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 A101986 a(n) is the maximum sum of products of successive pairs in a permutation of order n. 9
 0, 2, 9, 23, 46, 80, 127, 189, 268, 366, 485, 627, 794, 988, 1211, 1465, 1752, 2074, 2433, 2831, 3270, 3752, 4279, 4853, 5476, 6150, 6877, 7659, 8498, 9396, 10355, 11377, 12464, 13618, 14841, 16135, 17502, 18944, 20463, 22061, 23740, 25502 (list; graph; refs; listen; history; text; internal format)
 OFFSET 0,2 COMMENTS 1 3 5 4 2 is the 11th permutation, in lexical order. of order 5. Its reverse 2 4 5 3 1 is the 41st. The earliest permutation of order 6 is the 41st, 1 3 5 6 4 2. This pattern continues as far as I have looked, so its reversal 2 4 6 5 3 1 is the 191st and the earliest permutation of order 7 is the 191st, et cetera. Comments from Dmitry Kamenetsky, Dec 15 2006: (Start) "This sequence is related to A026035, except here we take the maximum sum of products of successive pairs. Here is a method for generating such permutations. Start with two lists, the first has numbers 1 to n, while the second is empty. "Repeat the following operations until the first list is empty: 1. Move the smallest number of the first list to the leftmost available position in the second list. The move operation removes the original number from the first list. 2. Move the smallest number of the first list to the rightmost available position in the second list. For example when n=8, the permutation is 1, 3, 5, 7, 8, 6, 4, 2." (End) Convolution of odd numbers and integers greater than 1. [Reinhard Zumkeller, Mar 30 2012] For n>0, a(n) is row 2 of the convolution array A213751. [Clark Kimberling, Jun 20 2012] REFERENCES Message from Leroy Quet on Jan 28 2005 6:45:43 PM PST to the sequence list, asking for someone to provide more values and to submit these to OEIS. LINKS Reinhard Zumkeller, Table of n, a(n) for n = 0..1000 Index entries for linear recurrences with constant coefficients, signature (4,-6,4,-1). FORMULA a(n) = n*(2*n^2 + 9*n + 1)/6. a(n+1) = a(n) + A008865(n+2); a(n) = A160805(n) - 4. [Reinhard Zumkeller, May 26 2009] G.f.: x*(1+x)*(2-x)/(1-x)^4. - L. Edson Jeffery, Jan 17 2012 a(n) = 4*a(n-1)-6*a(n-2)+4*a(n-3)-a(n-4) for n>3, a(0)=0, a(1)=2, a(2)=9, a(3)=23. - L. Edson Jeffery, Jan 17 2012 a(n) = A000330(n) + A005449(n) - A000217(n). - Richard R. Forberg, Aug 07 2013 a(n) = 1 + sum( A008865(i), i=1..n+1 ). [Bruno Berselli, Jan 13 2015] a(n) = A000290(n) + A000330(n). - J. M. Bergot, Apr 26 2018 EXAMPLE The permutations of order 5 with maximum sum of products is 1 3 5 4 2 and its reverse, since (1*3)+(3*5)+(5*4)+(4*2) is 46. All others are empirically less than 46. MAPLE a:=n->sum((n+j^2), j=1..n): seq(a(n), n=0..41); # Zerinvary Lajos, Jul 27 2006 MATHEMATICA Table[(n + 9 n^2 + 2 n^3)/6, {n, 0, 41}] (* Robert G. Wilson v, Feb 04 2005 *) PROG (J language): the polynomial P such that P(n) is a(n) is: 0 1 9 2 & p. % 6 & p. (A) where 0 1 9 2 are the coefficients in ascending order of the numerator of a rational polynomial and 6 is the (constant) coefficient of its denominator. J's primitive function p. produces a polynomial with these coefficients. Division is indicated by % . Thus the J expression (A) is equivalent to the formula above. (PARI) a(n)=n*(2*n^2+9*n+1)/6 \\ Charles R Greathouse IV, Jan 17 2012 (Haskell) a101986 n = sum \$ zipWith (*) [1, 3..] (reverse [2..n+1]) -- Reinhard Zumkeller, Mar 30 2012 CROSSREFS Pairwise sums of A005581. Cf. A000290, A000330, A008865, A026035, A160805. Sequence in context: A209294 A294870 A032636 * A023542 A023654 A062445 Adjacent sequences:  A101983 A101984 A101985 * A101987 A101988 A101989 KEYWORD nonn,easy AUTHOR Eugene McDonnell (eemcd(AT)mac.com), Jan 29 2005 EXTENSIONS Edited by Bruno Berselli, Jan 13 2015 STATUS approved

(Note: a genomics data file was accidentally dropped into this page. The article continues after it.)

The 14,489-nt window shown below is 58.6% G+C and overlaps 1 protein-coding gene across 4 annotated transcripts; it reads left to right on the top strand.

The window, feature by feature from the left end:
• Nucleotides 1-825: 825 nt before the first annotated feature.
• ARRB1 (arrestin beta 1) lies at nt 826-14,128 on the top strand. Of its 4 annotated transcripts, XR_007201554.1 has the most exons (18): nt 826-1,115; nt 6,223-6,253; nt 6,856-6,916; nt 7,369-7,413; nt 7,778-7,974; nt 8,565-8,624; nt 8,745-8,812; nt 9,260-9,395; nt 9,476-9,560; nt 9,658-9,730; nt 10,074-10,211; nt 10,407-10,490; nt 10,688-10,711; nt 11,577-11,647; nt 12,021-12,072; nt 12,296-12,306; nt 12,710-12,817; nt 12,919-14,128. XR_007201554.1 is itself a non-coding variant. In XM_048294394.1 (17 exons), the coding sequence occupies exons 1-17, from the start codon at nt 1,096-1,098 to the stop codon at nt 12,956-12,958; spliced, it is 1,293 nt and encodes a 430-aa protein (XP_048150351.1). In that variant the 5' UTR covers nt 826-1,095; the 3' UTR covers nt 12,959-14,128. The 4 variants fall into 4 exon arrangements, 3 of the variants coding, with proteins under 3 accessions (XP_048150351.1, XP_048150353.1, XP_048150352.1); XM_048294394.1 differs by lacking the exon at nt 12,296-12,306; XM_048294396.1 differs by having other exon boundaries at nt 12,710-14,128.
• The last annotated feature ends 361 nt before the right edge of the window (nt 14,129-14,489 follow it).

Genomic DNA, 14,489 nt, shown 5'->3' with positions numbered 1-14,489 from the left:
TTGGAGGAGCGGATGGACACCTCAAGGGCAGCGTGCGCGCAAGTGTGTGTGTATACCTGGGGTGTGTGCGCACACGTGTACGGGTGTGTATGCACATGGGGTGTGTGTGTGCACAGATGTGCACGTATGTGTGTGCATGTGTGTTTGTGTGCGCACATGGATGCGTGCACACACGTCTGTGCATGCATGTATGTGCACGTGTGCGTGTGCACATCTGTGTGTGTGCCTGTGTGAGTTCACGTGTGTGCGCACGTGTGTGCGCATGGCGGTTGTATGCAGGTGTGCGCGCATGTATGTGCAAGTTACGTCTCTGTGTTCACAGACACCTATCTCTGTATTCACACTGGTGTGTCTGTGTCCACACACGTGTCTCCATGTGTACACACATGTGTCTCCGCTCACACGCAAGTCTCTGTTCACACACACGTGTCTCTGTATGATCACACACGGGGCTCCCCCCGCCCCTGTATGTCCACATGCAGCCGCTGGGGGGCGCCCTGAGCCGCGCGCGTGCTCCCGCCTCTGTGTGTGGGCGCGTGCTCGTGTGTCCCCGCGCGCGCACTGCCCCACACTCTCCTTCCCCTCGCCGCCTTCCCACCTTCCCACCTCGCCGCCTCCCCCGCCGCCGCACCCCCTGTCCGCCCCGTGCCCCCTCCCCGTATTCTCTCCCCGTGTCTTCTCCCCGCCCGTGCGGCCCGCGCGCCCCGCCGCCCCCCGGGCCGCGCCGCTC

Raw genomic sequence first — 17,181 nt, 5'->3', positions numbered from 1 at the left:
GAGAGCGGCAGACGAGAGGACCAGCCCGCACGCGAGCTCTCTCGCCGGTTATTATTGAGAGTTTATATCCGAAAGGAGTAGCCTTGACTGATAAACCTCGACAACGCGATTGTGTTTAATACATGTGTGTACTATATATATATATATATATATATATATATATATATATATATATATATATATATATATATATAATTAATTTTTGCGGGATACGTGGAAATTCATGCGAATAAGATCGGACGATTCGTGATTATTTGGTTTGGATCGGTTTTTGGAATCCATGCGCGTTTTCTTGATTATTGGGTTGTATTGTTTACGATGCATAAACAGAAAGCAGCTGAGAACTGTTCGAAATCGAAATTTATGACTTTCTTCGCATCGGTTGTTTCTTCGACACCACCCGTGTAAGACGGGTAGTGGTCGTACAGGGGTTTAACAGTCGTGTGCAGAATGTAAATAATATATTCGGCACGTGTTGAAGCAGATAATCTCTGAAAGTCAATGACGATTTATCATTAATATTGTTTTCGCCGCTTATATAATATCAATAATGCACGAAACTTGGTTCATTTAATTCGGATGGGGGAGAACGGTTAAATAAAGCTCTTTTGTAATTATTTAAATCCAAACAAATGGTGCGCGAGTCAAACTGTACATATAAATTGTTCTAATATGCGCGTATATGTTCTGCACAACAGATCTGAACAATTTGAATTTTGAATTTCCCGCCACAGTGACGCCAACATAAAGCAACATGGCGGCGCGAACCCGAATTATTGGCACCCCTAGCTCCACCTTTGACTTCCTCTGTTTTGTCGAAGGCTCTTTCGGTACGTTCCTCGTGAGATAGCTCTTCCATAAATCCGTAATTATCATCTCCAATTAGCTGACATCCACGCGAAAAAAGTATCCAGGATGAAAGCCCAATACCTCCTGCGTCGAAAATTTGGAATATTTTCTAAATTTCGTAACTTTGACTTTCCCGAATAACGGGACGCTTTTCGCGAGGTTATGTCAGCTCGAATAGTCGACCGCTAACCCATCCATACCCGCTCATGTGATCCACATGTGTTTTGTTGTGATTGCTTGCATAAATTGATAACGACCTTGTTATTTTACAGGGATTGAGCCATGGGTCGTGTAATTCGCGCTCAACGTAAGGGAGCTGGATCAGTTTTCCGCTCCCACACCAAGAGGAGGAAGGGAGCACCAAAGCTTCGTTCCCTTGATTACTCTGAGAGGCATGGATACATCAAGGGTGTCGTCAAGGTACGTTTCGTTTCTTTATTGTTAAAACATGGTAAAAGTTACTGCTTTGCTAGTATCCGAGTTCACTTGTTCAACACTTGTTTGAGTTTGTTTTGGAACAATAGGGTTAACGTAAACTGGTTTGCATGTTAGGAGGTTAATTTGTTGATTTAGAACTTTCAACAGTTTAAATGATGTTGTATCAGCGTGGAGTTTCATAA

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Last modified August 17 03:29 EDT 2018. Contains 313810 sequences. (Running on oeis4.)